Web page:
We have seen our share of serious snow accumulation over the years, though nothing quite as debilitating as what’s in that video. According to a news item in the AJC from March of last year, 8.3 inches of snow fell in January 1940, the most in Atlanta history according to the National Weather Service. Then there was the blizzard of 1993, dubbed the Storm of the Century, which people still talk about to this day. And let’s not forget the 4-plus inches of snow and sleet in 2011 that sidelined the entire city for almost five days.

Sometimes, like those rare instances, it can be brutal because we’re not really equipped to deal with such extreme winter conditions here. We are getting better, but a really bad snowstorm can still cause us some major hurt. Overall, I think we can usually take our snowfall in Georgia pretty much in stride. If and when it does come, we do our best to cope–be it with an unexpected 8 inches or the amusing one flurry.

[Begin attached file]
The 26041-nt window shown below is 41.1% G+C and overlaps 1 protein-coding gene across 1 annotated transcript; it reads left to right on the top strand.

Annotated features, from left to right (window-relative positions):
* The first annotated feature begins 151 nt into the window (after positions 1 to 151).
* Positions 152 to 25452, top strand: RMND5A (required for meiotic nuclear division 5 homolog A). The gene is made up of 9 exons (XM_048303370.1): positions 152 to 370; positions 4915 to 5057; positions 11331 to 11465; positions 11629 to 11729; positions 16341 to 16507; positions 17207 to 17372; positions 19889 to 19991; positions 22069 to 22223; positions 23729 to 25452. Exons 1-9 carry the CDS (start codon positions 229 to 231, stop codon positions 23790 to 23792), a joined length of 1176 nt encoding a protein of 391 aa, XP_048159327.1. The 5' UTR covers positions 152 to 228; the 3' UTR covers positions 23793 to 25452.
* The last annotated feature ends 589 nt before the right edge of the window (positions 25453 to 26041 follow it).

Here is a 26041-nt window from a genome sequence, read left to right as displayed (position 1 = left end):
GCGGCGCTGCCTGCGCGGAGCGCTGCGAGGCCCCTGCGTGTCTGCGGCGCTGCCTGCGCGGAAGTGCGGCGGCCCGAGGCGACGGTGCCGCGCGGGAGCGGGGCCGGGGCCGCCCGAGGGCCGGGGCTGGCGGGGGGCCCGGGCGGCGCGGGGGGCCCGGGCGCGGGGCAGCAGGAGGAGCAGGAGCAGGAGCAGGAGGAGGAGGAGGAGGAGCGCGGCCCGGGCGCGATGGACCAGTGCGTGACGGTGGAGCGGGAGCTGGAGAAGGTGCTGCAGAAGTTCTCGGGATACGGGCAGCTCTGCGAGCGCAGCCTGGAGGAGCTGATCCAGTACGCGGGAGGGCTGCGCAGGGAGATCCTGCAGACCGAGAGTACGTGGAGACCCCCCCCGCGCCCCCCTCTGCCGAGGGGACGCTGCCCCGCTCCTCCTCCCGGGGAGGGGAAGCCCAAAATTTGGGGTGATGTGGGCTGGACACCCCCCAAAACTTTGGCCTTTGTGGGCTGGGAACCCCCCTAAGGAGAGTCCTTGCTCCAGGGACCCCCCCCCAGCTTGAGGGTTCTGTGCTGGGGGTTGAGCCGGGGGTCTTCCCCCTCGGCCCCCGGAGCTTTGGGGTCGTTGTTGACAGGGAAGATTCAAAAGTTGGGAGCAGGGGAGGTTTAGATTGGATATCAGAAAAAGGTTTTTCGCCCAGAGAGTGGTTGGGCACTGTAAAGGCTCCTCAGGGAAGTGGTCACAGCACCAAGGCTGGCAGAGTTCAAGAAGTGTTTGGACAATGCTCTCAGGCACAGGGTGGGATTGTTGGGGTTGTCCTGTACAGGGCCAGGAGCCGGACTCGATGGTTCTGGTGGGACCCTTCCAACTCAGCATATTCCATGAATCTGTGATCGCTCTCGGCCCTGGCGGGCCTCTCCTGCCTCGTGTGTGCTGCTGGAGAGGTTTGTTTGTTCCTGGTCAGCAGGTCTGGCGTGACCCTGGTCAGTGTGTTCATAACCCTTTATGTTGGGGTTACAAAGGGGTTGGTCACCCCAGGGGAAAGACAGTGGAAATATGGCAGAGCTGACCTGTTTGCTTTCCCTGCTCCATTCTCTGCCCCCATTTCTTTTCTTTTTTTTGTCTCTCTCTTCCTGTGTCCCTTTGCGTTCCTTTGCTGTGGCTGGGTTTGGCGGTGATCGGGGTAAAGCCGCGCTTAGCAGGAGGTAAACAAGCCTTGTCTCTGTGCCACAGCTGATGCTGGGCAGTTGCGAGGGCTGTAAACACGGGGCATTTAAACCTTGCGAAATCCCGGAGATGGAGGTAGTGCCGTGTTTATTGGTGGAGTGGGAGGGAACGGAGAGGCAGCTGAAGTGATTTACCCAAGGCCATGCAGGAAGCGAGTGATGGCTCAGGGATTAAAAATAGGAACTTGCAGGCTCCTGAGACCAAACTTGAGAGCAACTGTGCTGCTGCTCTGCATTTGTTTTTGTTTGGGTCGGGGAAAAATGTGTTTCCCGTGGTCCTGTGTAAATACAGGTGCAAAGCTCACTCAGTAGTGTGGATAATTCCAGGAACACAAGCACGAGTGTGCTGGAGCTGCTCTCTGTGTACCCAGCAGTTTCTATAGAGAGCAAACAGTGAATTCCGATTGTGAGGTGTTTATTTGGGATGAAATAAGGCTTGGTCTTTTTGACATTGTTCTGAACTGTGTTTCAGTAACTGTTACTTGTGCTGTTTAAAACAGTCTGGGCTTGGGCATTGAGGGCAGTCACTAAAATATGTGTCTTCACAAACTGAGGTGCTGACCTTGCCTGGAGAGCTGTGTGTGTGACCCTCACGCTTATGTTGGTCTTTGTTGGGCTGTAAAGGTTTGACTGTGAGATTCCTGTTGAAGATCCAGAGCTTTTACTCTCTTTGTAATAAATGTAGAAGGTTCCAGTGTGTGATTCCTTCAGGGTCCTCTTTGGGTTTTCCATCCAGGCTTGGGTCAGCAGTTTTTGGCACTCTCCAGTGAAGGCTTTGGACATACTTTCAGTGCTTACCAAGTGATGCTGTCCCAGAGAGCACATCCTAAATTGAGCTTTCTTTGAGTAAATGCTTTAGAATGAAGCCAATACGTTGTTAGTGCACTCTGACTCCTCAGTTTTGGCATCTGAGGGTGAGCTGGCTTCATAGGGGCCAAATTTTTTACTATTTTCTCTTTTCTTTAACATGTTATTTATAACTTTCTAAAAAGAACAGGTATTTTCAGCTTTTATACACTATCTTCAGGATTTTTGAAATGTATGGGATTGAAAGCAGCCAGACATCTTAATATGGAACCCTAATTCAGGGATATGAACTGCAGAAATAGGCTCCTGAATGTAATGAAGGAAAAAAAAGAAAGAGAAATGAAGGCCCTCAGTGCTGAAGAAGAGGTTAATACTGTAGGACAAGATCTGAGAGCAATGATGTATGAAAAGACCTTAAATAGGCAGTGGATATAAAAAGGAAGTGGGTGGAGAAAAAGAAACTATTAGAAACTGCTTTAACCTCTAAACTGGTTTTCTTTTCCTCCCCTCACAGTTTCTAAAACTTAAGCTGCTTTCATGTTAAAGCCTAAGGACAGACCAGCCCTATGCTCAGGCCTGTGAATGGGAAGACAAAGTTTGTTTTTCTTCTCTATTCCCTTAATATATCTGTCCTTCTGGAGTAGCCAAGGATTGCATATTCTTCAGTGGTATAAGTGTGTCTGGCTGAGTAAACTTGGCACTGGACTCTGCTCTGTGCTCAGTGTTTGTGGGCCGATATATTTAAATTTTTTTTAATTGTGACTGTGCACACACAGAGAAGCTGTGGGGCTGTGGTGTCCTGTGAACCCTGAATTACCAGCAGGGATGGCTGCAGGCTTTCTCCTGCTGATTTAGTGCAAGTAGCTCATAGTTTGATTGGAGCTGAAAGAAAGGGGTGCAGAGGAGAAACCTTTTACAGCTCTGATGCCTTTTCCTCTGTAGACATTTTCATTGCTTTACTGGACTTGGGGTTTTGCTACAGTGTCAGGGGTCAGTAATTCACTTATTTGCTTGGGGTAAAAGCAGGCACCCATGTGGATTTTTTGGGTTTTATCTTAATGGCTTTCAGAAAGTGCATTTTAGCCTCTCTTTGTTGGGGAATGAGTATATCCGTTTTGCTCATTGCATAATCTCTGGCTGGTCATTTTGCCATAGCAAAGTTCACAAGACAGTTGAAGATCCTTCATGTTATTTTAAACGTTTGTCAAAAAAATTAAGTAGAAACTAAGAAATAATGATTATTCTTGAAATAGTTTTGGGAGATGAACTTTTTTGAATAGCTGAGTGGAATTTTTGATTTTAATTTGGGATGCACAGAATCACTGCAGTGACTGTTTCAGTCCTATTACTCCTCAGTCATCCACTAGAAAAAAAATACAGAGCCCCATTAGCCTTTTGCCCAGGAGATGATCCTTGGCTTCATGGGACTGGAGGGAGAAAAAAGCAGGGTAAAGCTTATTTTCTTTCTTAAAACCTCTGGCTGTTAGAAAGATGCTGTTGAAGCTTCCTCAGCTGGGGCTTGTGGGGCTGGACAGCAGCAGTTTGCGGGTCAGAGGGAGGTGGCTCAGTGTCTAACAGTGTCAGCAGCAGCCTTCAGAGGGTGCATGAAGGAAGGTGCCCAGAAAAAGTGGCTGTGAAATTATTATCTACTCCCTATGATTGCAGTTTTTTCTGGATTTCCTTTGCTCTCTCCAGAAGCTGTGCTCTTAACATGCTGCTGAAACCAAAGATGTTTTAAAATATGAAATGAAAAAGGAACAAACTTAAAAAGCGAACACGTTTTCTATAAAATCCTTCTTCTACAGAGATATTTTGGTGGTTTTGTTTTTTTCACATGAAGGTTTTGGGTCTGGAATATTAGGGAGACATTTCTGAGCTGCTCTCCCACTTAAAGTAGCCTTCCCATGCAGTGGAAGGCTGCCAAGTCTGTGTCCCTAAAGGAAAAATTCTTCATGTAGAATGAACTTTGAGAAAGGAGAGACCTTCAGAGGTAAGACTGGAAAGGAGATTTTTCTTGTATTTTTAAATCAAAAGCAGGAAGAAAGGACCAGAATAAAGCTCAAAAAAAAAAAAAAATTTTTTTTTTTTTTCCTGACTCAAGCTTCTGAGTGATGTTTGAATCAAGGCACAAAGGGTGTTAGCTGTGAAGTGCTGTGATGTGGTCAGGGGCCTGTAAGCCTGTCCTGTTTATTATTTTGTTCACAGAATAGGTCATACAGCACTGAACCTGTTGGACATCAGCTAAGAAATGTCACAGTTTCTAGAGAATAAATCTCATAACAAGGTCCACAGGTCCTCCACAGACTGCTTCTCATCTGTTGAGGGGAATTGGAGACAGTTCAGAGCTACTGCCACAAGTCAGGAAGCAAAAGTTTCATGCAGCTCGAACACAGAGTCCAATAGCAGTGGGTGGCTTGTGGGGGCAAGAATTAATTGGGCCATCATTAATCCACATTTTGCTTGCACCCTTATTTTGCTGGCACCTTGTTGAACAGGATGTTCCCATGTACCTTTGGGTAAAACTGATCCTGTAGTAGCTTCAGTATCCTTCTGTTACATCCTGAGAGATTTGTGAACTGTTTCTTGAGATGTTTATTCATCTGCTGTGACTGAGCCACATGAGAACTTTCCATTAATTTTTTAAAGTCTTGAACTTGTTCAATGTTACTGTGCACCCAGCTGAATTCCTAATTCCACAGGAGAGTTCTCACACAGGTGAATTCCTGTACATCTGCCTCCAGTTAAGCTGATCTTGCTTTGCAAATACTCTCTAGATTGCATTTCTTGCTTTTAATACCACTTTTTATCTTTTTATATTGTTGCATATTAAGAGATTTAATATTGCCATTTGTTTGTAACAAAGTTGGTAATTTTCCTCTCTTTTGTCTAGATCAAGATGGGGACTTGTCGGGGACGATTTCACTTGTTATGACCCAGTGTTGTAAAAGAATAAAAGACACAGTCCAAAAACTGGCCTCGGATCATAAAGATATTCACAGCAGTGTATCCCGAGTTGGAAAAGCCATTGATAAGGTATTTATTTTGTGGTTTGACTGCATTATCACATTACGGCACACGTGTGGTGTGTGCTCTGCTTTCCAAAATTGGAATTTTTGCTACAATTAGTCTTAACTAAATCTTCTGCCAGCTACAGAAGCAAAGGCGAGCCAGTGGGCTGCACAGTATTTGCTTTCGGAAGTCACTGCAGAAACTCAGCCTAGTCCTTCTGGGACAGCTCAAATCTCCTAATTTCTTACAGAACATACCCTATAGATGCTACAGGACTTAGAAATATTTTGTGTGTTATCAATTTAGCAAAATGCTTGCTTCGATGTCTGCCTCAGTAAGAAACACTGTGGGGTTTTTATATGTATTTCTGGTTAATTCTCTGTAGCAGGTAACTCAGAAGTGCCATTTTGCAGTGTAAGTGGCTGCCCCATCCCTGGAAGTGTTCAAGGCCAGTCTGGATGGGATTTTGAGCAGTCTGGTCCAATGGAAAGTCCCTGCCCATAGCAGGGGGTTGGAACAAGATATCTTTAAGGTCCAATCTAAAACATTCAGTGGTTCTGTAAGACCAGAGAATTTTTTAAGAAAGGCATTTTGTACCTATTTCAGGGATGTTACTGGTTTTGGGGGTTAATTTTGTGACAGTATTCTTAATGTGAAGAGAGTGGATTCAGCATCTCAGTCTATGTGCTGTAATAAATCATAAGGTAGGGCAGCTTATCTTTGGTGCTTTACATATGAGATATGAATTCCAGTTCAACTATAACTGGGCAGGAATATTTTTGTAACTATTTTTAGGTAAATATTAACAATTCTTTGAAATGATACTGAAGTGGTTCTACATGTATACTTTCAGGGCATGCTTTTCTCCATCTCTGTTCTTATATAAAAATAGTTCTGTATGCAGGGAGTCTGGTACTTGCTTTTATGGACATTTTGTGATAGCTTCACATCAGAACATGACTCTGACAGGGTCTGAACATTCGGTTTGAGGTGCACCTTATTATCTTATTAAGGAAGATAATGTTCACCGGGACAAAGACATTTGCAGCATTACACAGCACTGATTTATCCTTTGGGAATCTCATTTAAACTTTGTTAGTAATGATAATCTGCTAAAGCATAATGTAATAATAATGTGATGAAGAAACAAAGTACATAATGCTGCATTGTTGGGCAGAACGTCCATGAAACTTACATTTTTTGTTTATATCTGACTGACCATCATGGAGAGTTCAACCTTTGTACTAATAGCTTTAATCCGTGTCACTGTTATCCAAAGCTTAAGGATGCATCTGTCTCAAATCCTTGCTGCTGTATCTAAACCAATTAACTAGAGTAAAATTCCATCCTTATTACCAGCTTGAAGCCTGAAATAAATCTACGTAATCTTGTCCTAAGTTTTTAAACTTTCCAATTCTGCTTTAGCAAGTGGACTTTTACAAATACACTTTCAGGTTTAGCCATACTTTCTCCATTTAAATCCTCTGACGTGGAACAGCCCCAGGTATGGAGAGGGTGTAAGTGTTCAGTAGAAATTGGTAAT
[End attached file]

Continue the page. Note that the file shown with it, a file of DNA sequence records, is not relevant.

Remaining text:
snowstoryAt DCPL:

Snowy Day: Stories and Poems edited by Caroline Feller Bauer

Snowy Weather Days by Katie Marsico

New Orleans Classic Gumbos & Soups: Recipes from Favorite Restaurants by Kit Wohl

The Story of Snow: The Science of Winter’s Wonder by Mark Cassino with Jon Nelson

Southern Soups & Stews by Nancie McDermott

 

 

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Feb 10 2014

Laura’s world

by Dea Anne M